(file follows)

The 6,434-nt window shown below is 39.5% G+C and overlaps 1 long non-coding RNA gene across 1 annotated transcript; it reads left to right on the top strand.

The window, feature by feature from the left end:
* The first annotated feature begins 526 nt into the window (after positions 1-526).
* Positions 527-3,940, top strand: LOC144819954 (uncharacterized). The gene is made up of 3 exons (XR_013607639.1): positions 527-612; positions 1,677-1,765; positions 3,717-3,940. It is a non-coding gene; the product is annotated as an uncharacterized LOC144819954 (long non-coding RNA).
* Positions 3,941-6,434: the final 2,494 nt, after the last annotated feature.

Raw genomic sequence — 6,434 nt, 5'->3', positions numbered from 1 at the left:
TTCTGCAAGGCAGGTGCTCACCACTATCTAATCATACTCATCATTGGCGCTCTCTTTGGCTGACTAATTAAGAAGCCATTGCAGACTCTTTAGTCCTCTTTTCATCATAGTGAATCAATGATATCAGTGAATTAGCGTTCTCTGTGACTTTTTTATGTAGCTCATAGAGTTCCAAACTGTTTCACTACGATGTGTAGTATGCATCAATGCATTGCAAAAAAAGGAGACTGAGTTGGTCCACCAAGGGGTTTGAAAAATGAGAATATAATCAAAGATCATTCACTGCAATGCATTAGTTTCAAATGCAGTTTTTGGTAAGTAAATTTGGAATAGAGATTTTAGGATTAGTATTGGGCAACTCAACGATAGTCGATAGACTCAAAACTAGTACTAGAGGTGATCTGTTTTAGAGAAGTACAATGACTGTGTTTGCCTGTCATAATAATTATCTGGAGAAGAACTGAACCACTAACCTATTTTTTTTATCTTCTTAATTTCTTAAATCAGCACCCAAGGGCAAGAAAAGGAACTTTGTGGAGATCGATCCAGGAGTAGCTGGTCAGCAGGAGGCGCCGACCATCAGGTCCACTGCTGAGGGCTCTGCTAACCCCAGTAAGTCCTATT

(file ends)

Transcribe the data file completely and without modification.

The 6,434-nt window shown below is 39.5% G+C and overlaps 1 long non-coding RNA gene across 1 annotated transcript; it reads left to right on the top strand.

The window, feature by feature from the left end:
* The first annotated feature begins 526 nt into the window (after positions 1-526).
* Positions 527-3,940, top strand: LOC144819954 (uncharacterized). The gene is made up of 3 exons (XR_013607639.1): positions 527-612; positions 1,677-1,765; positions 3,717-3,940. It is a non-coding gene; the product is annotated as an uncharacterized LOC144819954 (long non-coding RNA).
* Positions 3,941-6,434: the final 2,494 nt, after the last annotated feature.

Raw genomic sequence — 6,434 nt, 5'->3', positions numbered from 1 at the left:
TTCTGCAAGGCAGGTGCTCACCACTATCTAATCATACTCATCATTGGCGCTCTCTTTGGCTGACTAATTAAGAAGCCATTGCAGACTCTTTAGTCCTCTTTTCATCATAGTGAATCAATGATATCAGTGAATTAGCGTTCTCTGTGACTTTTTTATGTAGCTCATAGAGTTCCAAACTGTTTCACTACGATGTGTAGTATGCATCAATGCATTGCAAAAAAAGGAGACTGAGTTGGTCCACCAAGGGGTTTGAAAAATGAGAATATAATCAAAGATCATTCACTGCAATGCATTAGTTTCAAATGCAGTTTTTGGTAAGTAAATTTGGAATAGAGATTTTAGGATTAGTATTGGGCAACTCAACGATAGTCGATAGACTCAAAACTAGTACTAGAGGTGATCTGTTTTAGAGAAGTACAATGACTGTGTTTGCCTGTCATAATAATTATCTGGAGAAGAACTGAACCACTAACCTATTTTTTTTATCTTCTTAATTTCTTAAATCAGCACCCAAGGGCAAGAAAAGGAACTTTGTGGAGATCGATCCAGGAGTAGCTGGTCAGCAGGAGGCGCCGACCATCAGGTCCACTGCTGAGGGCTCTGCTAACCCCAGTAAGTCCTATT